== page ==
When you need to file a claim, go to the Defense Personal Property System. Before filing a claim, a good place to start is to submit a Loss or Damage Report. This report notifies the moving company that you intend to file a claim for lost or damaged items and allows you more time in filing a claim and submitting paperwork.

You still need to file a claim after submitting a Loss or Damage Report. However, submitting this form/report, which is optional, could encourage the moving company to settle any damages or disputes sooner, and at the very least it gives you more flexibility in the process.

Below are the important dates when filing a Loss or Damage Report in DPS. You have:

  • Up to 75 days after the delivery date to sign into DPS and submit a Loss or Damage Report.
  • Up to nine months after the delivery date to submit itemized claims for any lost or damaged items in DPS.
  • Up to 60 days for your transportation provider to pay, deny or make a counter offer on your claim.
  • Between nine months and two years after the delivery date to file a claim directly with your TSP for a depreciated value. You may contact the military claims office should you need assistance to receive partial replacement value for any missing or lost items not submitted initially.

If you do not submit the Notification of Loss or Damage form/report first, you have only 75 days to submit itemized claims. Learn more about the ins and outs of the claim process.

Need Help with Your PCS Move?

Turn to relocation assistance professionals to help you plan, address questions and provide resources at any point before, during or after a move.

Reporting lost or damaged household items in DPS

If any of your household items are lost or damaged, you can receive full replacement value of that item(s), if your claim is filed with your TSP within nine months after the delivery date. The carrier will repair or pay to replace the damaged or lost item with the same make and model or one of comparable qualities and features, if the same item cannot be found. The military claims office can help you resolve disagreements with your moving company.

Note: If you immediately recognize something as damaged on your delivery date, the moving company could offer you up to $500 the same day, called a “quick claim.” Payment will be made within five calendar days of your delivery date. You can only accept compensation for an item once, so you can’t file claims on those quick claim items later.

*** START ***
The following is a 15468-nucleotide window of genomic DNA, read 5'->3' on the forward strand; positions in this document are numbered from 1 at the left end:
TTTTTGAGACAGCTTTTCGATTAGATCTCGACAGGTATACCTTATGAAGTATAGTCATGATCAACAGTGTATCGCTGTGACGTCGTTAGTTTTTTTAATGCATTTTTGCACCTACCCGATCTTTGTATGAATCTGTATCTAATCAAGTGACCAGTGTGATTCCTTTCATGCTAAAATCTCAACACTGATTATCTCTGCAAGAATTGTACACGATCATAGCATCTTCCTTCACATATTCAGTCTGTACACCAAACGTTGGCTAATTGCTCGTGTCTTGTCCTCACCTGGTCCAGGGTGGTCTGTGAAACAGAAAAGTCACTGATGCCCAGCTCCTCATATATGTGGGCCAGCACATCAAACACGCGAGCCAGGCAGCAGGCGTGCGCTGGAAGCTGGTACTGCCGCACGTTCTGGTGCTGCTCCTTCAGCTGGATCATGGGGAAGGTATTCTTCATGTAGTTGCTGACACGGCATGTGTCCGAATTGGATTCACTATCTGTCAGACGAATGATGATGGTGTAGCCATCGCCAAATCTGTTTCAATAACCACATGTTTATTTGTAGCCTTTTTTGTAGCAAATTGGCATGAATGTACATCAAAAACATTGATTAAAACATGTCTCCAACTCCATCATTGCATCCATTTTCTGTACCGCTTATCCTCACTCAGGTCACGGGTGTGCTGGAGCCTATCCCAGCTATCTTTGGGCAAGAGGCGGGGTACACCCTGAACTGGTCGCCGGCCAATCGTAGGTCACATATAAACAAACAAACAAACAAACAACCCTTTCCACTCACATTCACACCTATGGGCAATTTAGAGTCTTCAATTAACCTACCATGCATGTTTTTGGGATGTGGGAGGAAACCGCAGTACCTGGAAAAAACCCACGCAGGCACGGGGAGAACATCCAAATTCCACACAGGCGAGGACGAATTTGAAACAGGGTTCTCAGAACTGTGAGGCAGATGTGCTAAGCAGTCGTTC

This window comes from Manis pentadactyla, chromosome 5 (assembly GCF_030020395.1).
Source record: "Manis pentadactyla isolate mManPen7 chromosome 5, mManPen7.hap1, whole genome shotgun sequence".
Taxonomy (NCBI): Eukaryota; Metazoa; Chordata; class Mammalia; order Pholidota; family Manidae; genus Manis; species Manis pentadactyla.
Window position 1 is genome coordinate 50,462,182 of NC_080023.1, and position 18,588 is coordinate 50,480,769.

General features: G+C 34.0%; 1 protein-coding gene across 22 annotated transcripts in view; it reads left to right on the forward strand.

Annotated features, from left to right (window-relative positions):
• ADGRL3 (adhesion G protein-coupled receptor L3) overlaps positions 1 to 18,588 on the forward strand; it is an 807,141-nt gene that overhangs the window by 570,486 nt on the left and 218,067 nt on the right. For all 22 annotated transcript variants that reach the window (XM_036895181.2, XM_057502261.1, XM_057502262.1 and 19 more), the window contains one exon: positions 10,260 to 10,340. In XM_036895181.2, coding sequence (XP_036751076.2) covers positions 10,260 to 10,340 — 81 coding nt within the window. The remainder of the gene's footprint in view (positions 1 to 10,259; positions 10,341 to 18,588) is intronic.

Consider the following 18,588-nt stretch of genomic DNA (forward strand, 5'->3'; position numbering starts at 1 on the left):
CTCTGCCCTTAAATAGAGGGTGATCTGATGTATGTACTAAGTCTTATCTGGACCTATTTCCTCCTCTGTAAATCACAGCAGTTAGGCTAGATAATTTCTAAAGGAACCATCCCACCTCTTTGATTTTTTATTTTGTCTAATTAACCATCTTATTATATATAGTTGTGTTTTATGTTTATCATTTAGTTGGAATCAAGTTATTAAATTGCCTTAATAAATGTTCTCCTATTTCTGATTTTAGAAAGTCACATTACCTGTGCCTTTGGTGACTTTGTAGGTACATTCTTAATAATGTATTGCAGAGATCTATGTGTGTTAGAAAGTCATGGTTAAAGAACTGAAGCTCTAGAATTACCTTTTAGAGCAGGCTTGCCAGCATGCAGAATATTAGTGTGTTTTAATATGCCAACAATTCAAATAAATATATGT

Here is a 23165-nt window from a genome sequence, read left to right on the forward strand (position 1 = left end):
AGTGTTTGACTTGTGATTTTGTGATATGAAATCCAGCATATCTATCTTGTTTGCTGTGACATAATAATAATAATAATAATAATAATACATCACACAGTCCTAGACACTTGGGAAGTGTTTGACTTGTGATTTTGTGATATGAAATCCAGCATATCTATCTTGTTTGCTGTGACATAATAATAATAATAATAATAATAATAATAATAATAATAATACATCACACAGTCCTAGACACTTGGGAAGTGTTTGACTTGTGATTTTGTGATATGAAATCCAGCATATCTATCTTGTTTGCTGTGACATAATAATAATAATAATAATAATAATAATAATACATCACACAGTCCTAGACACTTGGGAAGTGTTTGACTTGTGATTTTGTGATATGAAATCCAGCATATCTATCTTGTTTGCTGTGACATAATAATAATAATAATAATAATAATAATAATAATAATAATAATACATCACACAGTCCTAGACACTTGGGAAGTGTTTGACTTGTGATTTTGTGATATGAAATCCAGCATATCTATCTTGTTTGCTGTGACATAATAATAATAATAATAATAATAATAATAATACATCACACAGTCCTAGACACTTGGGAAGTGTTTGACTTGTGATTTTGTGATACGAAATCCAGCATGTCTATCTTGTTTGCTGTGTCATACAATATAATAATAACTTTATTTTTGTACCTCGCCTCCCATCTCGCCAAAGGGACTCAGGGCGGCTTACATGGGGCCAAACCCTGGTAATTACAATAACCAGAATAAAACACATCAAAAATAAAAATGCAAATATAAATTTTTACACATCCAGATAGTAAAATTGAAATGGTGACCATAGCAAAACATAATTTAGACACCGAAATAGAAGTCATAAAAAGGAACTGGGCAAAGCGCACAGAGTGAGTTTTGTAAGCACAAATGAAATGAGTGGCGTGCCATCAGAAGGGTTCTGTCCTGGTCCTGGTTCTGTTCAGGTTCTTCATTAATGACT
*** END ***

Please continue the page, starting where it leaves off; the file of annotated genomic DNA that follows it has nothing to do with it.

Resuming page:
Submitting an itemized claim in DPS

Before creating your claim in DPS, gather as much information about the lost or damaged item as possible. Keeping photos, receipts and details of expensive or important items can be very helpful throughout the process.

In addition to any photos or receipts you have, know the item’s manufacturer, inventory number, cost at purchase, year of purchase, extent of damage and repair estimate. The more details you have, the better.

If you started with a Loss or Damage Report within DPS, you can pull loss/damage items directly onto your claim without retyping the items once you log in to DPS to create your claim.. If some items that were lost are now found, you can remove them before you submit the final claim.

Stay on top of the process and continue to follow up with the moving company. Remember to transfer the claim to your military claims office if you are unable to reach agreement with the moving company at any time during the process.

Privately owned vehicle claims

There are four options for filing a privately owned vehicle claim: on-site settlement, IAL claim, military claim and inconvenience claim. The most popular option is on-site settlement, which is a combination of part repair or replacement costs plus labor. This claim is done at the Vehicle Processing Center for claims of $1,500.00 or less.

You can find more information about claims at the FAQ section of PCSmyPOV. Each POV claim option gives a different level of service and convenience. Find what works best for you.

Provide Feedback

You will have an opportunity to evaluate your household good or unaccompanied baggage shipment by submitting a customer satisfaction survey (CSS) after your shipment has been delivered. Whether your move was a positive or negative experience, your input will help decrease or eliminate future problems for others during their PCS move. To access the survey, log in to the Electronic Transportation Acquisition website and select “Defense Personal Property System (DPS).”

If you need help at any point in the claims process, you can contact your military claim office to point you in the right direction. Please go to https://move.mil/customer-service#claims and select your service branch MCO for more details.

The relocation assistance program professional can walk you through any stage of the moving process. To find your nearest program, go to MilitaryINSTALLATIONS, then select relocation assistance program and your installation from the drop-down menu.